In truth, there's nothing special about Iowa that isn't special about Nebraska, Wyoming, or South Carolina. The current primary system gives people in early states power over the choices of people in later states, and that is not a good thing. This leaves us two other alternatives: 1) Have a single national primary in all states on the same day to select November's candidates, or 2) try something else.

Alternative #1 would be better than what we have now (which is simply idiotic) but there's a strong argument against it: Without that early "momentum" obtainable in small states like New Hampshire and Iowa, the big states would select the candidates. This is a reasonable objection, and basically the same one that sustains the Electoral College, which is neither as good nor as bad a mechanism as many people think. (It could use improvement, but let's forego that discussion until November.)

What else can we try? Well, one mechanism seems obvious to me: Assign each of the 50 states a random number from 1 to 50, and then run primaries on 25 consecutive weeks, in which the states that pulled 1 and 2 hold primaries the first week, those that pulled 3 and 4 the second week, and so on, with the states that pulled 49 and 50 primarying (is that a verb? Hey, everything else is!) last. If by some fluke larger states pull small numbers in 2008, it's likely that smaller states will get the same fluke in 2012. But for the most part, it'll be a good mix, and most important of all, not a predictable one. No candidate would be able to snatch momentum by spending months studying the idiosyncratic specialness of Iowans or New Hampshirians and then pandering to that specialness. They'd have to be able to pander to the specialness of any state at all, or (better yet) give up pandering completely and stand on their records.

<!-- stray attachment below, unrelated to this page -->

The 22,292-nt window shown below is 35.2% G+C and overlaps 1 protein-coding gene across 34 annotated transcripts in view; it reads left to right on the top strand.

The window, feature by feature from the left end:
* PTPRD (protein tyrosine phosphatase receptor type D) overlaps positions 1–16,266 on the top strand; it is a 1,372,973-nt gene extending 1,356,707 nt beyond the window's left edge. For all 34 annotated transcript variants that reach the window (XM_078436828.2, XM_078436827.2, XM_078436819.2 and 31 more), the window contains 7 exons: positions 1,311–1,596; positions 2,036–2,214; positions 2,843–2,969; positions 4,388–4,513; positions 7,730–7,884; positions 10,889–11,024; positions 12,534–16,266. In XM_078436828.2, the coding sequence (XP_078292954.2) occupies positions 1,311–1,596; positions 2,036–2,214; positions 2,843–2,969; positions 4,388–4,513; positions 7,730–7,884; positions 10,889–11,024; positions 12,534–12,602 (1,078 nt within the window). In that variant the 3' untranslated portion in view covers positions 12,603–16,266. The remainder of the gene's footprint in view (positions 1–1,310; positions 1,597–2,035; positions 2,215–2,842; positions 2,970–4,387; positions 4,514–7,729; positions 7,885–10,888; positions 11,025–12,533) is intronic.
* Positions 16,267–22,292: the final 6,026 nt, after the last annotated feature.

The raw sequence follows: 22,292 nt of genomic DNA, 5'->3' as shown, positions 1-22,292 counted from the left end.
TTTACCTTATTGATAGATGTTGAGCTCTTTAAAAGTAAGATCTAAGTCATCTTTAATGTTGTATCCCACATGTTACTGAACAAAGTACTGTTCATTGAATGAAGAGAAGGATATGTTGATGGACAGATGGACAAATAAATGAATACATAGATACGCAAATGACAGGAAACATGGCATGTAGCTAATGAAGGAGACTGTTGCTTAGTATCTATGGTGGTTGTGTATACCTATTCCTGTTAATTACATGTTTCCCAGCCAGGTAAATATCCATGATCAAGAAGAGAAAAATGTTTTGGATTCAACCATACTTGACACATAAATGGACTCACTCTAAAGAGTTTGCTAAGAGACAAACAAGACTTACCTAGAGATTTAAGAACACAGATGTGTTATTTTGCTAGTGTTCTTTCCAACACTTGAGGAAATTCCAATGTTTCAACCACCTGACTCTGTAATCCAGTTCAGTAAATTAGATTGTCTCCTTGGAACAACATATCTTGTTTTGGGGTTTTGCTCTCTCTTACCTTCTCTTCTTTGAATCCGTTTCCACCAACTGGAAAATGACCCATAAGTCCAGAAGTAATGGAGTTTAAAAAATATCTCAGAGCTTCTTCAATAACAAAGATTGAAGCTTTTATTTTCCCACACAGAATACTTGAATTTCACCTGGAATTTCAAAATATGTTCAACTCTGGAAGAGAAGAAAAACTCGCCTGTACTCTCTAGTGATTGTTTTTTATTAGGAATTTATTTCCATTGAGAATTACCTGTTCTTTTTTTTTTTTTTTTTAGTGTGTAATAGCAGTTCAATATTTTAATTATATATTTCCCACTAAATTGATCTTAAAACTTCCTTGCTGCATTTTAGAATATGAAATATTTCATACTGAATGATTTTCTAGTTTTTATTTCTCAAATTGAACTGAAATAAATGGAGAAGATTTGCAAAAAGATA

Such a Randomly Ordered Sequential Primary (ROSP) could make the Giant Pander an endangered species. Now that would be special!

January 1, 2008: The Power of Dust

In the past week or so, I've gotten unpredictable overheating warnings from my Intel motherboard monitoring utility. The CPU zone was getting up to 165 degrees while I was typing continuously into Dreamweaver. That Dreamweaver should be the culprit was not a total surprise; when I type continuously into the Dreamweaver editor, Task Manager shows CPU usage pegged at 50% until I stop. I don't know how they handle their data internally, but I intuit that every time I press a key while the editor has the focus, Dreamweaver does some kind of tree traversal of the entire document. (This comes from watching Task Manager's graphs while editing a short and fairly simple HTML document and then a large a complex one.) The mystery was why my CPU zone temperatures were gradually increasing from about 130 under load to 165.